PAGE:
Aikman remembers the feeling the day after a game and how injuries led to his career cut short, which is why he marvels at the longevity of Brady, who at age 44, continues to bounce back week after week and still play at an MVP level.
“It was hard to come back and feel great for the next game,” Aikman says. “That’s what’s been so impressive to me with Tom Brady, to be able to come back and do it again the next week. That’s a challenge.”
Aikman says he’s in peak physical condition today, a major stride after a number of back injuries (Aikman underwent surgery for a herniated disc in 1993) and several concussions sustained throughout his football career. Because he wisely left the game at a relatively young age, doctors assured Aikman that no additional surgery would be required for he labeled as a deteriorated joint. Instead, the elimination of hard hits on the field would lead to a full recovery.
That didn’t quite happen. Five years later, Aikman continued training regularly, but says the pain was getting worse and affecting every part of his daily life — making anything from round of golf to a restful night’s sleep a throbbing ordeal.
“It still wasn’t doing much better,” Aikman says. “I’d go run and then I’d be real stiff, my back would be giving me some problems at golf. I’d have a hard time getting out of bed.”
In around 2007, Aikman discovered Jason Harnden, a Dallas-based trainer who he developed an immediate connection with. He says Harnden immediately understood the situation Aikman was dealing with and had a viable solution: It required a greater emphasis on core work and a larger focus on unilateral training. This meant a heavy dose of dumbbell work for both upper and lower body, Aikman says.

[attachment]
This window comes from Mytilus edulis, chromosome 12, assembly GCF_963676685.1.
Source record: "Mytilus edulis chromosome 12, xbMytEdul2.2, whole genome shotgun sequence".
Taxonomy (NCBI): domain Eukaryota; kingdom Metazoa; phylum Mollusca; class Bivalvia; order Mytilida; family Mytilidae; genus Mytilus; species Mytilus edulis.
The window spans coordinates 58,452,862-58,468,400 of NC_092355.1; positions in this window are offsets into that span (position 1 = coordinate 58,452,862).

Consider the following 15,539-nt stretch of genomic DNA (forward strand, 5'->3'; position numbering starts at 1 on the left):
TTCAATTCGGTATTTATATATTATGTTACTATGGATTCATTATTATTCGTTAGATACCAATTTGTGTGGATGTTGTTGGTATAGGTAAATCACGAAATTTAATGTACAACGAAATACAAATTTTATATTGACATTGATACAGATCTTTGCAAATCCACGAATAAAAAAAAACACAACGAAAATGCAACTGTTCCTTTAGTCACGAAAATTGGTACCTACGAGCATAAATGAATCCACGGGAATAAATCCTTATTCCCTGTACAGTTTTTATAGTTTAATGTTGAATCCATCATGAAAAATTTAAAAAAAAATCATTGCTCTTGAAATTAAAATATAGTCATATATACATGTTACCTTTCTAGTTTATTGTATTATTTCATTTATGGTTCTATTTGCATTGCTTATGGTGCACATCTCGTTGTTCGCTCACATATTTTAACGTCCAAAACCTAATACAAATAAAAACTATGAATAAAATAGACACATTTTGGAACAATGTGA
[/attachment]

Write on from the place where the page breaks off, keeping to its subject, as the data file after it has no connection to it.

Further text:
Before Harnden, Aikman says the pain forced him to avoid traditional heavy movements like barbell squats and certain presses. Gradually, these moves were re-introduced into his routine in different variations his trainer came up with for him.
“He knew what I was dealing with,” Aikman says. “That was 16 years ago when I hired Jason. He’s still my trainer and I literally have been back pain free since I started working with him.”
Nowadays, Aikman still avoids barbell squats or exercises that place undue stress on his neck and spine, and instead continues to perform his squats primarily with dumbbells. He says the results speak for itself as he’s worked his way to regaining the strength numbers he had in his 40s — this time pain free.
“I’ve been doing one of my workouts now that I did probably eight years ago — I have all my weights and stuff recorded. And I’m still doing the same weights without any problems,” he says proudly.
Conditioning, always a big part of Aikman’s routine, has changed up as well. Aikman admits to at one point doing some form of cardio seven days a week. In the process, he developed a running infatuation — Aikman ran a half-marathon about two years ago — but has since ditched the pavement and has hopped on the Peloton, cutting his conditioning down to about five days a week along with one long-distance recovery walk. “There was a time up until probably about five years ago that if I’ve missed five days of cardio in a year, that would’ve been a lot,” says Aikman.
Longevity starts with consistency, Aikman believes, and that begins with a great priority of rest and recovery. Despite his nonstop schedule — including meet and greets in bars and restaurants throughout the Lone Star state to showcase Eight — Aikman says his days end normally end around 9 p.m. before starting all over again around 6 to 8 a.m. the following morning — depending on how he feels. “I put such a priority on my rest and sleep these days,” Aikman says. “Knowing the benefits of how important it is, I’ll wake up when my body tells me it’s fully rested.”